Put together, the government might only be able to save $800 to $900 million this year compared to $3 billion in 2019.

The anticipated fall in revenue is reflected by a halved fiscal budget at $4 billion for 2021 versus $8.2 billion this year.

Impact on debt affordability

According to Moody’s Investors Service Inc, government revenue in emerging economies (EMs) will dip by an average 2.1 percentage points of GDP in 2020, which is more than twice the one percentage point in advanced economies.

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In an analysis between oil importing and oil exporting nations, the global ratings agency, which rated Cambodia as B2 stable, said oil-importing EMs generally benefit from a relatively stable revenue base.

This time, however, the revenue shortfall will be much larger than that experienced after the global financial crisis.

“Cambodia, the Maldives, Barbados, Belize, Thailand and South Africa in particular will register sizeable [year-on-year] falls in revenue as a proportion of GDP, given that all barring South Africa will be heavily affected by the sharp decline in international tourism,” Moody’s said.

This squarely reflects the estimated $5 billion revenue loss in the tourism sector this year as international travels plunged in the months after February.

Seemingly, the crisis has underlined the importance of revenue generation for EMs because the fall in revenue is particularly important for creditworthiness.

This is so because of the spending needs of the government such as social, infrastructure and debt-financing which Moody’s said is often more urgent than for advanced economies.

Additionally, their narrow revenue bases mean any fall in revenue has a large impact on debt affordability.

In the October 12 note, Moody’s said almost all EMs are set to record deficits this year and face constraints in cutting spending amid the pandemic, which amplifies the pertinence of revenue generation.

No easing on spending pressure

As the crisis deepens with nearly 50,000 garment workers affected by the temporary closure of 100 to 150 factories, in addition to the pressure on key economic sectors and medical needs, the urge to draw down savings might be overwhelming.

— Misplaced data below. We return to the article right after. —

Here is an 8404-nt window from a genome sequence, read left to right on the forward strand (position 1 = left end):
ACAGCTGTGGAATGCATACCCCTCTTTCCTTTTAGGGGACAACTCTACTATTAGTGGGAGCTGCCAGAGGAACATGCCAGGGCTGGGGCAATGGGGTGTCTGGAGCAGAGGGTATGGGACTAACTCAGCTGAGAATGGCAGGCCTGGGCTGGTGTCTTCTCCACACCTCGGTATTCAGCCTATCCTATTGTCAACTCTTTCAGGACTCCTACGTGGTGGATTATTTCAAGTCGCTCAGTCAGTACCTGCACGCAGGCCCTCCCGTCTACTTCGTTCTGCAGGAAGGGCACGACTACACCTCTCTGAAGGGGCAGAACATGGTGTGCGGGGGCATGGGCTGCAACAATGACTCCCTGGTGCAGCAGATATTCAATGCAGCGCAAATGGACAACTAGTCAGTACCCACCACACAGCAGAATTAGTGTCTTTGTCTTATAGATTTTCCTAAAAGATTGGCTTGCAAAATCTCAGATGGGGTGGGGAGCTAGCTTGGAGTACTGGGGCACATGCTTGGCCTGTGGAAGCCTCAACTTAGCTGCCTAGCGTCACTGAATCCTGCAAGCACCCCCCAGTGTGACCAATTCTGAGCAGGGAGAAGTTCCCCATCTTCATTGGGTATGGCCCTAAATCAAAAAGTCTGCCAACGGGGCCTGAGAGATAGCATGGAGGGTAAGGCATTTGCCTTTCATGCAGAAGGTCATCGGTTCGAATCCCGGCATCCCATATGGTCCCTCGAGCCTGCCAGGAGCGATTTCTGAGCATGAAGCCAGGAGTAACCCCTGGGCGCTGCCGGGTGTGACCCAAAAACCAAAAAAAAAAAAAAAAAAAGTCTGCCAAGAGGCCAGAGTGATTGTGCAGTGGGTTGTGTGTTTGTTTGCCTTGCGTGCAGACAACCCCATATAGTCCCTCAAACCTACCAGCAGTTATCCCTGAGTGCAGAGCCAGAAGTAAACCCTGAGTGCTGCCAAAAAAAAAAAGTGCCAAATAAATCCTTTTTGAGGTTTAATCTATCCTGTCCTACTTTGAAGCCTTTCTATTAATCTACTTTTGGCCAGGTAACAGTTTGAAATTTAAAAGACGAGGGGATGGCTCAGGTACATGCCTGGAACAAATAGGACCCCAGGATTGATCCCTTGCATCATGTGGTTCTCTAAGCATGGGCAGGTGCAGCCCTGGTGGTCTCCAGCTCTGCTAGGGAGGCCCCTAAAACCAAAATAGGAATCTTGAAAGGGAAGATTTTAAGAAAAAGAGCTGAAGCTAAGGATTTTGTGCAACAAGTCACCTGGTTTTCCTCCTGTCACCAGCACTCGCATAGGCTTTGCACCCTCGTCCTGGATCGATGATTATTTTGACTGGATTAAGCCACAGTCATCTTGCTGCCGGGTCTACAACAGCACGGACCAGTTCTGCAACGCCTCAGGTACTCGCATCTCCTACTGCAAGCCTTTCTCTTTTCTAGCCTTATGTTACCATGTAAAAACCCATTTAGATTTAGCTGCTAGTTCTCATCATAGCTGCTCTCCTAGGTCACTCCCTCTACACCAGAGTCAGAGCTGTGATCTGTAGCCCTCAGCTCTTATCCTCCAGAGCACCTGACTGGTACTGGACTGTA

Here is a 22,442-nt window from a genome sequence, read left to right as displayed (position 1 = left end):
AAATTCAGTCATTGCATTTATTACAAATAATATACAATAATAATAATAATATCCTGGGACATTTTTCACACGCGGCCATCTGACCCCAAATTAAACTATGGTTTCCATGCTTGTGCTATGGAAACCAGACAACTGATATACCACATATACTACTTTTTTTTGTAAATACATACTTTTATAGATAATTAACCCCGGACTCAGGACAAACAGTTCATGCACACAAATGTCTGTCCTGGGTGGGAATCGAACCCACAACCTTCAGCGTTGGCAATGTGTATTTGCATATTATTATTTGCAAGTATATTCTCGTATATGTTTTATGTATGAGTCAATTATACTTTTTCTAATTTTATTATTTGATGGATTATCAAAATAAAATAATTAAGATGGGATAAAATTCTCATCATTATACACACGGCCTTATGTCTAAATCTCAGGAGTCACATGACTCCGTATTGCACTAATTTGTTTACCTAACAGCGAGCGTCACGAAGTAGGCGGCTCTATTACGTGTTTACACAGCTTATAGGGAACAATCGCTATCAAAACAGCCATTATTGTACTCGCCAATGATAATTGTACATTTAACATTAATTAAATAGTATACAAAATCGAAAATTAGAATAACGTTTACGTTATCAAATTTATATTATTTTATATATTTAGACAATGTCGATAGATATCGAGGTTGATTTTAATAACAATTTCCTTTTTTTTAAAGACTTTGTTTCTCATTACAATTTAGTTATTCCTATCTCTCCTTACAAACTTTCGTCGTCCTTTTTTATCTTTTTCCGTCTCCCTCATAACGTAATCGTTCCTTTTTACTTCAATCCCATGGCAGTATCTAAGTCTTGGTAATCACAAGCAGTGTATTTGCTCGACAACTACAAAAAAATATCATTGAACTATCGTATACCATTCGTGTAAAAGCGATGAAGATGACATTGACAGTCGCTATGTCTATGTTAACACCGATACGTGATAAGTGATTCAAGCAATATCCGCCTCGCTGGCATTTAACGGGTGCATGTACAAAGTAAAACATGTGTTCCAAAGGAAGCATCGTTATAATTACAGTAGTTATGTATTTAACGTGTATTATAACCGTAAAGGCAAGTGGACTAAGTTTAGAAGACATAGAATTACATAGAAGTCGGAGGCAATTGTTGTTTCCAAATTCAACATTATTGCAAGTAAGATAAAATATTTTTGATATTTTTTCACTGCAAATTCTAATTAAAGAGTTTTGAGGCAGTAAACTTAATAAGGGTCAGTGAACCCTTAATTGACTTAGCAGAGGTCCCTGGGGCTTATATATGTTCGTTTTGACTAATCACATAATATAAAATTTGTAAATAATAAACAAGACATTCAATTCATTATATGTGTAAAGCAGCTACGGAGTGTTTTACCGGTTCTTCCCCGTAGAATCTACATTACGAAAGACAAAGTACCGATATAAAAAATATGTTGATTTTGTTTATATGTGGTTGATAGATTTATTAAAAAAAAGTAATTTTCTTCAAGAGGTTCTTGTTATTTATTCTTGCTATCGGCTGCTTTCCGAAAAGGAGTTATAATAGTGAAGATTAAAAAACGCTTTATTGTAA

Up to September, the government had disbursed $40 each to jobless workers in the garment and tourism sectors under 30 cash outlay programmes, which is part of its $800 million to $2 billion fiscal stimulus package.

Of that, some $564 million was set aside for unemployed workers, IDPoor households, cash for work programme and Covid-19 healthcare expenditure.

Tax breaks were also extended till the end of the year for businesses that were impacted by the coronavirus pandemic while some $3.6 billion worth of loans was restructured as of August 31, 2020.

The stimulus, equivalent to seven percent of GDP, was pooled together by reallocating $900 million via rationalisation of activities such as cutbacks on foreign trips and the postponement of large public infrastructure projects.

But as funds run assumedly low, the government decided early this month to hold the planned civil servant pay rise next year.

Together with an increase in stimulus and healthcare spending, Moody’s expects the drop in revenue to trigger a sizeable fiscal deterioration across EM sovereigns.

On top of that, spending pressures is not likely to ease in the short-term, particularly as the crisis has emphasised the social role governments perform in areas such as healthcare and labour markets.

These spending pressures are often worsened by factors including higher interest burden, infrastructure deficiencies, weaker broader public sector, higher subsidies, lower incomes and more precarious employment.

“As a result, most of the burden for any fiscal consolidation is likely to fall on the revenue side,” it said.

Tax base expansion

Owing to that, focus on raising revenue could shift to widening the tax base which admittedly is challenging.

As it stands, the capital gains tax, largely seen as a prelude to private income tax, was initially planned for implementation on January 1, 2021, which raised the ire of industry players and consumers. It has been deferred to January 1, 2022.